Book review: Harry Potter And The Cursed Child: Parts One And Two

IT’S BEEN a long time since a script has topped the bestsellers list, but that’s just the kind of magic JK Rowling and her boy wizard can create.

JK Rowling, John Tiffany and Jack Thorne

Little, Brown, €19.99; ebook, €14.99

This is the first update of the Harry Potter story since she completed the seven books charting his time at Hogwarts School of Witchcraft and Wizardry five years ago and transformed her own life.

I was one of those people who queued for the midnight releases of her latest instalment of her famous teenager’s struggle to live up to the destiny set out for him when he was just a baby. 

They are classic reworkings of the good versus evil battle, and I would greedily read them well into the small hours, unable to put them down.

I have recently had the pleasure of watching a love for Harry Potter ignite in my two eldest children who now sleep in Hogwarts duvets and t-shirts and I watch their excitement as the story weaves its magic again.

And it was with some trepidation that I agreed to read Harry Potter And The Cursed Child: Parts One And Two Script Book which takes up the story 19 years later. Despite the rave reviews of the play, the fear remained: what if it wasn’t as good?

No need to fear, reading the script is like slipping on your favourite slippers and wondering why you ever took them off. And don’t worry, there will be no plot spoilers here as the joy of unraveling her twisting, turning plot is not for spoiling here.

This time Rowling has teamed up with playwright Jack Thorne and director John Tiffany to revisit her wizarding world in a new medium.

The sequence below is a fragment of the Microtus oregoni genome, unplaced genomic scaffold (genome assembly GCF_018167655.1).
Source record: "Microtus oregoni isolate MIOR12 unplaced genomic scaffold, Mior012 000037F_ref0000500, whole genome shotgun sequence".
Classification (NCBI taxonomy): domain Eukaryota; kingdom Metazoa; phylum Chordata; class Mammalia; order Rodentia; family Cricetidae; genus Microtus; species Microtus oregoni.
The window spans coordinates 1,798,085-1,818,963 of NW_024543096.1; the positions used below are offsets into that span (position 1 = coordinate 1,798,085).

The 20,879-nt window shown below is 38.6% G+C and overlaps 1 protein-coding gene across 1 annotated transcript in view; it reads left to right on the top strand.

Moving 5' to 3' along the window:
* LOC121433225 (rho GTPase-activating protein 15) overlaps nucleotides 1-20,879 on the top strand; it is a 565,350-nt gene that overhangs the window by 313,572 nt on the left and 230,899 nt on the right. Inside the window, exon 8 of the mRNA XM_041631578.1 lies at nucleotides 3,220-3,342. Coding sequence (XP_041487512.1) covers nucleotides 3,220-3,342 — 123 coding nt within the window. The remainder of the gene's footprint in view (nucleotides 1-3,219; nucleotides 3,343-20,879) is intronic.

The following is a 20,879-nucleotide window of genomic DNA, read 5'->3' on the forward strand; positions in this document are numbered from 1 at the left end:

They have taken an original story by Rowling and breathed life into it with all the warmth and excitement you would expect from the world of Harry Potter.

Rowling herself had left us a glimpse of the future in her last book, Harry Potter and Deathly Hallows, when we discovered that Harry had married Ginny Weasley and Hermione had married Ron. 

They are all waving their children off on the Hogwarts Express. And that’s pretty much where we pick the story up. 

After a very short time, you stop noticing you are reading dialogue and the stilted format of the name of the person speaking before each sentence as you once more enter her alternate world. 

The detailed stage directions vividly set each scene perfectly. (Harry is in a horrible state. Petrified by what he thinks his dreams are telling him).

Harry is struggling with fatherhood — his third child, Albus Severus (named after two Hogwart’s headmasters, Dumbledore and Snape) is starting at school and struggling to live up to his father’s name. He befriends Harry’s longstanding nemesis Draco Malfoy’s son Scorpius, also struggling with the burden of his father’s legacy. 

One soon convinces the other that altering the past to save someone’s life is a good idea. 

There are time turners, dark alternative realities and the white knuckle adventure ride you come to expect.

By the end, you are left wondering exactly who the Cursed Child is. Is it Harry, forever cursed to live with the moniker ‘the boy who lived, or could it be Albus or Scorpius, trying to find their own way out from behind the shadows cast by their fathers.

Above all, it’s a tale about the difficult bond between fathers and their children — and, as ever with Rowling, the placement of love, friendship and loyalty above all else.

The sadness of putting down the book was alleviated slightly with the knowledge that we still have Fantastic Beasts and Where to Find Them to look forward to on the big screen in November.

Star rating? It’s got to be 9 and 3/4 of out 10


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